At lunchtime, I meet Dennis Boima, an ex-child soldier who was born here and is now 23. He takes me to his one-bedroom hut, which he built on his own. He offers me his only chair, but I decline and ask him if I could sit down on his two-inch mattress, which is on the floor. Very tidy place. We hit it off as if we have known each other for a long time. From my own experience as a former child soldier I can relate to him.

His education stopped when the Liberians United for Reconciliation and Democracy rebels cordoned off the road to Monrovia and captured almost all the young people. At 16 he was the oldest. He stayed with them for 15 months. During that time, he escaped once and returned to his mum, who forcefully advised him to return to the rebels as they offered protection.

Meanwhile, his brothers were fighting for a Charles Taylor-sponsored militia. So brothers were fighting against each other - although unknowingly. He says that irrespective of coming from a savage war, the time of trying to come back into his community was the toughest because he was ostracised.

He has some ghastly marks on his top right eye from a bomb. Showing me the marks on his right hand near his palms, he says that the commander nabbed him having a nap when he was guarding on night duty and, as punishment, sliced skin off his hand. He believes he was lucky to escape from war in one piece - not the case with some of his fellow ex-combatants whose limbs were dismembered.

He has a 23-year-old girlfriend. I ask if I could I meet her. He hurriedly goes and collects her. She is called Kamah. Ridiculously beautiful girl.

After I interview him on camera, I ask him if I can join his team for a football match. He duly accepts and hands me a jersey. The girls start off playing a unique game called kickball.

After 45 minutes, we, the boys, take to the pitch, which is sandy in parts with very tough grass. The goal posts are wooden. Like all the girls, all these boys I am playing with have been affected by the war. I was born to be a winger but these guys are hard-core. With only 20 minutes gone into the match, I am dripping in sweat.

 

Day 5: We set out for Gbarpolu, in the western part of the country. At lunchtime we arrive at Weamawou School, with mixed age groups in the same classes. Most students are still traumatised. I question a girl named Hawa Toure. She is an 18-year-old with four sisters and a brother and wants to be a lawyer. ActionAid has paid for her uniform and books every year for the last four years. She says students are scared of sharing the personal lives with their classmates because they will be bullied and jeered at if anyone finds out that they were part of militias who had committed atrocities.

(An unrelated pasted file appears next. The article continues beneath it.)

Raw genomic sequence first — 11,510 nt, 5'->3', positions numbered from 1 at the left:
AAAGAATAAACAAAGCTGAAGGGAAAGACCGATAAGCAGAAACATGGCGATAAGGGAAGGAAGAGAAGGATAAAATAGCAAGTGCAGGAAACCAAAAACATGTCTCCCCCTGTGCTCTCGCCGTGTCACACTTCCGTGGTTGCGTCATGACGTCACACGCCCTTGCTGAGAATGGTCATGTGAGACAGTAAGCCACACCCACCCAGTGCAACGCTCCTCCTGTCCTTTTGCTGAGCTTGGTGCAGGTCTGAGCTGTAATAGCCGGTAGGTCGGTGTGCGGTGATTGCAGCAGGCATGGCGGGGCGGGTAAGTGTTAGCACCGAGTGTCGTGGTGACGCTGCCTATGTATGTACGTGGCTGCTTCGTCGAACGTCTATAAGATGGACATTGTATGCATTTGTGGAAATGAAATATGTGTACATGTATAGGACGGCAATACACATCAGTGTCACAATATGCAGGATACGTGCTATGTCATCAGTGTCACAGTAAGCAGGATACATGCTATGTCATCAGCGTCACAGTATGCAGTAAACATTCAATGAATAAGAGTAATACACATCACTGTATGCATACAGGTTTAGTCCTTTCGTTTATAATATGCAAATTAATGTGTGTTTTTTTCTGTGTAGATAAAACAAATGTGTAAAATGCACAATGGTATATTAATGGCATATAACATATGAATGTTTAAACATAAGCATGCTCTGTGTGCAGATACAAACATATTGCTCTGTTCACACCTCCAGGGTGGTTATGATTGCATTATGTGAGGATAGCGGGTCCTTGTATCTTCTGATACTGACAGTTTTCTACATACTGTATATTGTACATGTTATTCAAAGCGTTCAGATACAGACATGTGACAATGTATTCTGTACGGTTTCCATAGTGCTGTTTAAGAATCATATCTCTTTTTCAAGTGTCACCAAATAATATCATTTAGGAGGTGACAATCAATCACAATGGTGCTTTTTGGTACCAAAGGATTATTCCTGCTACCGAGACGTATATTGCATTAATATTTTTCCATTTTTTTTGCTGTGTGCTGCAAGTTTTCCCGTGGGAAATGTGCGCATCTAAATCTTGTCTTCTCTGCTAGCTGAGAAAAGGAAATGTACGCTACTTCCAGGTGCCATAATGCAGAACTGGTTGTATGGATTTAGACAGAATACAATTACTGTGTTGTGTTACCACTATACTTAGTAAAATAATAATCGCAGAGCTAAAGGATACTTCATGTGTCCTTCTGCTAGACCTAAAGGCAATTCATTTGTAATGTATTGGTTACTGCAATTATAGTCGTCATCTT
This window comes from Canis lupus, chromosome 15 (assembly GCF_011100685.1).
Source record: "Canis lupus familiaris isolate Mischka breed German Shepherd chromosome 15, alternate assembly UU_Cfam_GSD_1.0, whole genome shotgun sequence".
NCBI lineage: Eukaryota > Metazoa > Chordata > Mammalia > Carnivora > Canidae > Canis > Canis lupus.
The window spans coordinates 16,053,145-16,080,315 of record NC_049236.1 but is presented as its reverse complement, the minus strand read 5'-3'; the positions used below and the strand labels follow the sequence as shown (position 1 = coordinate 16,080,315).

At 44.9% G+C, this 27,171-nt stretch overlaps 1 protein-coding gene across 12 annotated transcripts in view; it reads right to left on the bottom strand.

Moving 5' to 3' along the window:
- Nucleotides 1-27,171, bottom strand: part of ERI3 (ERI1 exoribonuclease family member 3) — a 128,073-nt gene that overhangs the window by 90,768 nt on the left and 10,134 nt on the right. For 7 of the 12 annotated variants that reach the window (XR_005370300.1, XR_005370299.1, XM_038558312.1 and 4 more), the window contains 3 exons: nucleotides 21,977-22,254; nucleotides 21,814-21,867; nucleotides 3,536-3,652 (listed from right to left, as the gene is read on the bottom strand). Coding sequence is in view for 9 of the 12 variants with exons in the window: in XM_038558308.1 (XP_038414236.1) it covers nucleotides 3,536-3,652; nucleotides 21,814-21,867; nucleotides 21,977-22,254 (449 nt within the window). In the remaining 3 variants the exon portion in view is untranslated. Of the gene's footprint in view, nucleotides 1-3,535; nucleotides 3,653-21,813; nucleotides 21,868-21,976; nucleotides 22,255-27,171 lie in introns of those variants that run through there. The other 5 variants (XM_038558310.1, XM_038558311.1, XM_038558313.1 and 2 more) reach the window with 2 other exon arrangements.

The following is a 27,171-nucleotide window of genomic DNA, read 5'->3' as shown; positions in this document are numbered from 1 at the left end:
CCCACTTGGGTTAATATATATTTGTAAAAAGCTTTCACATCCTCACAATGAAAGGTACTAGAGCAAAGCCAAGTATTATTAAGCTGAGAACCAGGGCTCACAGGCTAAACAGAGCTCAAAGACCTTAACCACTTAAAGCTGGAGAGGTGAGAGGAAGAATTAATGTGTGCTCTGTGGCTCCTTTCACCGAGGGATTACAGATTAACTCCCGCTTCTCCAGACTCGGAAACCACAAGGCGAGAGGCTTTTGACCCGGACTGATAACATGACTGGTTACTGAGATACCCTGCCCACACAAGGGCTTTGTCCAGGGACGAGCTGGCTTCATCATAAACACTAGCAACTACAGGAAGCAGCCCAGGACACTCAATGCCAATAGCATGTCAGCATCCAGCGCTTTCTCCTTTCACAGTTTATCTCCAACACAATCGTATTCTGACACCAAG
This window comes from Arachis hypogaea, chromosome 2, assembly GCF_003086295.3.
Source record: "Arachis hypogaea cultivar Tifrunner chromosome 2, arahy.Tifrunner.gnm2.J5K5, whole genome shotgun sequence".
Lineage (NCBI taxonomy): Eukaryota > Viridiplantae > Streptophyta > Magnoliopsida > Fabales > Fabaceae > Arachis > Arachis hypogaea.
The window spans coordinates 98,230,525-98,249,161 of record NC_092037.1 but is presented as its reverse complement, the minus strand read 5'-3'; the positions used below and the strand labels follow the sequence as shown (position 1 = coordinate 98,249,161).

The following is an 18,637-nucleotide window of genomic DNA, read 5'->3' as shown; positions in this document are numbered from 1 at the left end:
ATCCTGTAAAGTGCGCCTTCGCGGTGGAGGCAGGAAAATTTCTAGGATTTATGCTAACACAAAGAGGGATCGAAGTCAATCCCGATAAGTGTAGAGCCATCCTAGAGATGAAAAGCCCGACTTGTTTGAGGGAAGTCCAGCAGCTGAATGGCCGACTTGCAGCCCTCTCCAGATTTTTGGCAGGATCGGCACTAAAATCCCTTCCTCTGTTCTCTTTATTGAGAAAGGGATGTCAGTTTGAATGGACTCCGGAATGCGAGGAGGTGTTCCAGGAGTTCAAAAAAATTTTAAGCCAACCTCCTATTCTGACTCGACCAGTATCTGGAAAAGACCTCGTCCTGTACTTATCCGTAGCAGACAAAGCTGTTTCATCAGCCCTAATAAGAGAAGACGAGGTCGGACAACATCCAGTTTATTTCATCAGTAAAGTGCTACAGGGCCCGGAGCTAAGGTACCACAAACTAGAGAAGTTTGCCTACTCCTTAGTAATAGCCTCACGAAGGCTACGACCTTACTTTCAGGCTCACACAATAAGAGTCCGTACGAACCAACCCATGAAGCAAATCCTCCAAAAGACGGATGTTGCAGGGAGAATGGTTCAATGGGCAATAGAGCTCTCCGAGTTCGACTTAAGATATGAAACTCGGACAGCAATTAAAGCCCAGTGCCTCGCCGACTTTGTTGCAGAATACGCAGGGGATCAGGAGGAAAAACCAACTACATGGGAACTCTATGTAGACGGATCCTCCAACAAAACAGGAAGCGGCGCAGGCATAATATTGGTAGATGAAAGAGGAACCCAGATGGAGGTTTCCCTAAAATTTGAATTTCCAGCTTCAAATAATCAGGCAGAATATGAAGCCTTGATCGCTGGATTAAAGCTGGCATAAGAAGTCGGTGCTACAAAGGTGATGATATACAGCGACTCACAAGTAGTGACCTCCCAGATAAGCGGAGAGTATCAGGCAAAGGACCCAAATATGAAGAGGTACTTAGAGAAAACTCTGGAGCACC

Day 6: We head north towards a county called Kartoe to visit farming groups and see how they have been empowered by ActionAid. Women demonstrate to us the benefits they have got over the years from this programme. As well as receiving cassava stems, women are equipped with community organising and writing skills. The most important aspect of this programme is to make people aware that it is their right, not a privilege, to get these cassava stems and rice seeds. Rice and cassava are political tools. A very honest and nice guy from the ministry of agriculture tells me, "If any government doesn't deliver on either of those crops, then it is in political trouble of losing office." ActionAid wants to put an end to this mindset - food should be a right and not a favour.

 

Day 7: Early morning, off to the first all-female radio station, whose founder and CEO is a beautiful woman named Estella. It broadcasts mainly on issues of poverty reduction, justice and gender violence awareness. It's called Liberian Women's Democracy Radio. Their slogan is: "Giving the voice to voiceless".

Later, at Terravilla flower garden, a quiet girl named Fatou tells us that Liberian men are "in mourning" about the recently passed Rape Act because it has provisions to imprison men for life. "Men believe it's harsh and unfair," she says.

 

Day 8: After touring the ActionAid office, we sit down with the ex-combatants. There are 12 of them - 11 men and one woman. Most are in shorts, vests and dirty flip-flops. Onika, a child protection officer, has accompanied them. Seated next to me is 30-year-old Dennis, who entered into war when he was 13 and is now an aspiring radio programmer. One can see that he is more healed than the rest of his fellow ex-combatants. Another, Benjamin, spent most of his life in militias from the age of nine, but didn't start killing people until he was 11. He fought until 1997 and tried to go back to school but rejoined the war in 1998.

This has so far turned out to be the most emotionally powerful experience.

 

Day 9: Monrovia is quiet because it is Armed Forces Day. We go to a small restaurant and before we enter Jimmy introduces me to a girl named Fatima. In the middle of the street on a hot day, she propositions me. I am startled by her boldness. I give her a gift of $5 (Dh18) to help her out.

I get on the pen-pen (motorbike taxi) to take me to the hotel where I have a shower and glance at the TV. CNN is on and one of its captions says, "Mubarak's office to make important statement shortly". At 4pm Mubarak's deputy and mouthpiece, Omar Suleiman, says the president had stood down and the army council had assumed the powers to lead the nation according to the constitution. I would have loved to have been there in Tahrir Square.

 

Payment for this article is being donated to ActionAid. www.actionaid.org